\item Using the least square method, fit a linear line between $j_1$ and $j_2$:
$y(j) = kj+b+\varepsilon_j$.
where $y(j) = log_2(\mu_j)$ and $\varepsilon_j$ is the error associated with
point $j$. Letting $N=j_2-j_1+1$, the slope $k$ and constant $b$ are computed as
follows:
\[k=\frac{N\sum_{j=j_1}^{j_2}jy(j) - \sum_{j=j_1}^{j_2}j\sum_{j=j_1}^{j_2}y(j)}
{N\sum_{j=j_1}^{j_2}j^2 - (\sum_{j=j_1}^{j_2}j)^2}\]
\[b={{\sum_{j=j_1}^{j_2}y(j)}\over{N}}-k{{\sum_{j=j_1}^{j_2}j}\over{N}}\]
\item Next, compute Theil's U parameter using (\ref{TheilU}) and data between
$j_1$ and $j_2$. Note that here $Y_j^s=kj+b$, $Y_j^a=y(j), j=j_1,..., j_2$ :
$\ \ \delta(j_1,j_2)=U$
\item If $\delta(j_1,j_2) \le \gamma_0$ then compute $\delta(j_1-1,j_2)$
and $\delta(j_1,j_2+1)$.
\begin{enumerate}
\item If $\delta(j_1-1,j_2) < \delta(j_1,j_2+1)$ and $\delta(j_1-1,j_2) < \gamma_0$
then set $j_1 \gets j_1-1$ and go back to Step 2.
\item If $\delta(j_1,j_2+1) < \delta(j_1-1,j_2)$ and $\delta(j_1,j_2+1) < \gamma_0$
then set $j_2 \gets j_2+1$ and go back to Step 2.
\end{enumerate}
\item else Stop.
\end{enumerate}
Obviously, the value of the residual error threshold $\gamma_0$ determines the
\textit{goodness-of-fit}. We recommend using the threshold value
$\gamma_0$=0.015. On one hand, Table \ref{asv} shows that this threshold produces
linear ranges that closely match the ranges obtained by visual inspection. On
the other hand, such $\gamma_0$ is close enough to zero to yield a good estimate
of the Hurst parameter.
%\begin{figure}
%\centering
%\includegraphics[width=3.2in]{/home/glaz/work/research/Students/XiaXiangdong/papers/CommLetters/Xiandong/figures/19991201-192548-0jy.eps}
%\caption{$log_2(\mu_j)$ versus scale $j$ for the Auckland-II traffic trace 19991201-192548-0.}
%\label{figg}
%\end{figure}
\begin{figure}
\centering
\includegraphics[width=2.0in]{/home/glaz/work/research/students/XiaXiangdong/papers/CommLetters/Xiandong/figures/20010301-0310-0jy.eps}
\caption{$log_2(\mu_j)$ vs. scale $j$ for the Auckland-IV traffic trace 20010301-310-0}
\label{figc}
\end{figure}
\begin{figure}
\centering
\includegraphics[width=2.0in]{figures/bell-1b.eps}
\caption{$log_2(\mu_j)$ versus scale $j$ for the Bell Labs-I traffic trace 20020519-151927.}
\label{figa}
\end{figure}
%\begin{figure}
%\centering
%\includegraphics[width=2.6in]{figures/IPLS-CLEV-20020814-090000-1.eps}
%\caption{$log_2(\mu_j)$ versus scale $j$ for the Abilene-I traffic trace IPLS-CLEV-20020814-090000-1.}
%\label{figb}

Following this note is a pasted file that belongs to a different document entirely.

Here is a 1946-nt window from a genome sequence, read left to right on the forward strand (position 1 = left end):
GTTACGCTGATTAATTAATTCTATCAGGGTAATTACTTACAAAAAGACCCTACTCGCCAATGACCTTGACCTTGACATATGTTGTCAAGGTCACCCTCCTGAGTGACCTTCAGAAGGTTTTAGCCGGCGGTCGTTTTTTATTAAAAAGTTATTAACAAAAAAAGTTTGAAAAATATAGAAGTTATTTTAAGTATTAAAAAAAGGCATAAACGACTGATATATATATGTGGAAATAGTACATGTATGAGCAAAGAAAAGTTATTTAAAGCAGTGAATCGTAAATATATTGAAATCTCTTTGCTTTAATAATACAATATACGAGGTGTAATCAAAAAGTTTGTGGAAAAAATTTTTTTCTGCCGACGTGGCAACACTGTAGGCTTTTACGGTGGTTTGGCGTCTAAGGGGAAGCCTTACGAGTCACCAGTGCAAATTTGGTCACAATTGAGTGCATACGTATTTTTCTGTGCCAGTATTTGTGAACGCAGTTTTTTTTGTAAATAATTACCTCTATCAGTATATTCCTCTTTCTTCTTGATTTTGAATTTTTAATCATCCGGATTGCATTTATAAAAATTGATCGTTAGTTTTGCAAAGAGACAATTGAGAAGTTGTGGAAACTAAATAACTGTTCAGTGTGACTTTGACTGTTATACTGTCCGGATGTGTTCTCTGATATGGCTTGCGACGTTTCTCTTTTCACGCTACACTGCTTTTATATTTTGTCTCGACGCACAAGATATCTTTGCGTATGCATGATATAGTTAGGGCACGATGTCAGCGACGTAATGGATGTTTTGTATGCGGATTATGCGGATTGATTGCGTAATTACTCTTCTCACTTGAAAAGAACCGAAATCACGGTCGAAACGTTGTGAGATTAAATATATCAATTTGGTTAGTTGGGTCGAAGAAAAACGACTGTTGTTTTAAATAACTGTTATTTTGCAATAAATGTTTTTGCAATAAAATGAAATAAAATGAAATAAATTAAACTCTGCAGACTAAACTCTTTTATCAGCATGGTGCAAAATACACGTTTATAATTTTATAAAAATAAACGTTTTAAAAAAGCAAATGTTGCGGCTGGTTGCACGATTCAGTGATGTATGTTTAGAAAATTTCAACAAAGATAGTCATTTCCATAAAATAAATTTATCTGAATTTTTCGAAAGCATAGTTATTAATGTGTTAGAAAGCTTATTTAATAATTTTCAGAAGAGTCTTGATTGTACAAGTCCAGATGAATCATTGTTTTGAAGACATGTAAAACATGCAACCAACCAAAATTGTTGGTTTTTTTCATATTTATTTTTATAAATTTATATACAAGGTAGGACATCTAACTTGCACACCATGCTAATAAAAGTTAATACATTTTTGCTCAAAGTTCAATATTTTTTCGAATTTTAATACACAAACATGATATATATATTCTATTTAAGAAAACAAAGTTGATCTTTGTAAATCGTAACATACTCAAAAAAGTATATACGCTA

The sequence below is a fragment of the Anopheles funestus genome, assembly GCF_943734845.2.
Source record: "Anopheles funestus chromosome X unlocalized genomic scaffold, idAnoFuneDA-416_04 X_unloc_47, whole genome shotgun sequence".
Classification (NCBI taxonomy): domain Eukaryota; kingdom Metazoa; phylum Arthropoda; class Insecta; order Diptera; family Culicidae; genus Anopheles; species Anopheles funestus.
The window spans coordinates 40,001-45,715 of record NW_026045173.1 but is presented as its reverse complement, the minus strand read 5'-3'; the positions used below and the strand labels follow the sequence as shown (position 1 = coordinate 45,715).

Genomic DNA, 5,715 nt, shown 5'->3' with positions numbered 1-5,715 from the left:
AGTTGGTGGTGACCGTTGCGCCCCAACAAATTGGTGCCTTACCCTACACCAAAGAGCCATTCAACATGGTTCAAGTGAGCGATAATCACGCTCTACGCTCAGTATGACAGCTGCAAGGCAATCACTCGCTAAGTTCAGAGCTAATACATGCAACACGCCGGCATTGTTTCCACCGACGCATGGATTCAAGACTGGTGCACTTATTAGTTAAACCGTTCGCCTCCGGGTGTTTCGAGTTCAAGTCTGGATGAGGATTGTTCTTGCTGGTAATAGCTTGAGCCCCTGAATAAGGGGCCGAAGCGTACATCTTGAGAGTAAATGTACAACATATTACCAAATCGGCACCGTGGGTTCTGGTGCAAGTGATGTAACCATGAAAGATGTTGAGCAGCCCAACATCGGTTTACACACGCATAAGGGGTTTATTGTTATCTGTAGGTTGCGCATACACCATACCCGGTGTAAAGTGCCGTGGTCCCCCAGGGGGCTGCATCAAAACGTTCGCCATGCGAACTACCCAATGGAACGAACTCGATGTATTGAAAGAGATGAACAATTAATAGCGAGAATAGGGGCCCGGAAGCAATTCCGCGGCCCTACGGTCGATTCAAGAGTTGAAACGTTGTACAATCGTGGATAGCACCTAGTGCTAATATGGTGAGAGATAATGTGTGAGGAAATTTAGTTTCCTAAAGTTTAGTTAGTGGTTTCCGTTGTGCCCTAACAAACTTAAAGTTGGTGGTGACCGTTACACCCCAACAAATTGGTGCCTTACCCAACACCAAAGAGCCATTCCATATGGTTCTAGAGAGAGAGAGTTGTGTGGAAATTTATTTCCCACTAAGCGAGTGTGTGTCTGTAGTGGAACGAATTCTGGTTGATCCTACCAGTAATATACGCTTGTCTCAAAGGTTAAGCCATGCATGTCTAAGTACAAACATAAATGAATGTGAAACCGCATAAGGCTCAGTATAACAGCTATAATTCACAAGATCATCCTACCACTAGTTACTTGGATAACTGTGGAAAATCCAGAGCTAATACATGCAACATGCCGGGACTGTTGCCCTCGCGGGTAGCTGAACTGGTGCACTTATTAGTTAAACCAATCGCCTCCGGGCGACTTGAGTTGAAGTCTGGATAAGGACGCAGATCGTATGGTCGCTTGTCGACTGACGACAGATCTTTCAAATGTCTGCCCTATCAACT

%\end{figure}
\begin{figure}
\centering
\includegraphics[width=2.0in]{figures/IPLS-KSCY-20020814-090000-1.eps}
\caption{$log_2(\mu_j)$ versus scale $j$ for the Abilene-I traffic trace IPLS-KSCY-20020814-090000-1.}
\label{figd}
\end{figure}
%\section{Traffic Analysis Toolset}
\section{Results}
\label{experiments}
We implemented the above algorithm in Matlab and obtained \textit{automatically} the linear
trend ranges $[j_1, j_2]$ for the 13 long traffic traces.
To illustrate how the algorithm works, we take traffic trace 20010301-310-0 as
an example to demonstrate how the algorithm gradually searches for the optimal
linear scaling range. Table \ref{process} shows detailed search results step by
step.
\begin{small}
\begin{table}[h]
\centering \caption{Step by Step Illustration of Linear Range
Selection by Adaptive Search Algorithm for the Curve in
Figure \ref{figc}.}
\begin{tabular}{|c|c|c|c|}
% after \\: \hline or \cline{col1-col2} \cline{col3-col4} ...
\hline
number of points(N) & [j1,j2] & stretch direction & theil U \\
\hline
3 & [9,11] & & 0.0039 \\
\hline
4 & [9,12] & right & 0.0035 \\
\hline
5 & [9,13] & right & 0.0032 \\
\hline
6 & [9,14] & right & 0.0033\\
\hline
7 & [8,14] & left & 0.0036 \\
\hline
8 & [8,15] & right & 0.0042\\
\hline
9 & [8,16] & right & 0.0041\\
\hline
10 & [7,16] & left & 0.0052\\
\hline
11 & [6,16] & left & 0.0064 \\
\hline
12 & [5,16] & left & 0.0075 \\
\hline
13 & [4,16] & left & 0.0084 \\
\hline
\end{tabular}
\label{process}
\end{table}
\end{small}
In Table \ref{asv}, the linear scaling range obtained using visual inspection
and the adaptive search algorithm are compared.
\begin{small}
\begin{table}[h]
\centering \caption{Comparison Between Algorithmically Obtained
Linear Trend Regions and Visual Inspection for the Auckland
Traffic Traces.}
\begin{tabular}{|c|c|c|c|c|}
% after \\: \hline or \cline{col1-col2} \cline{col3-col4} ...
\hline
Traffic Trace & by inspection & by algorithm & $\hat{H}$ \\
\hline
19991129-134258-0 & [4,20] &[3,20] & 0.813\\
\hline
19991129-134258-1 & [6,20] &[7,20] & 0.968\\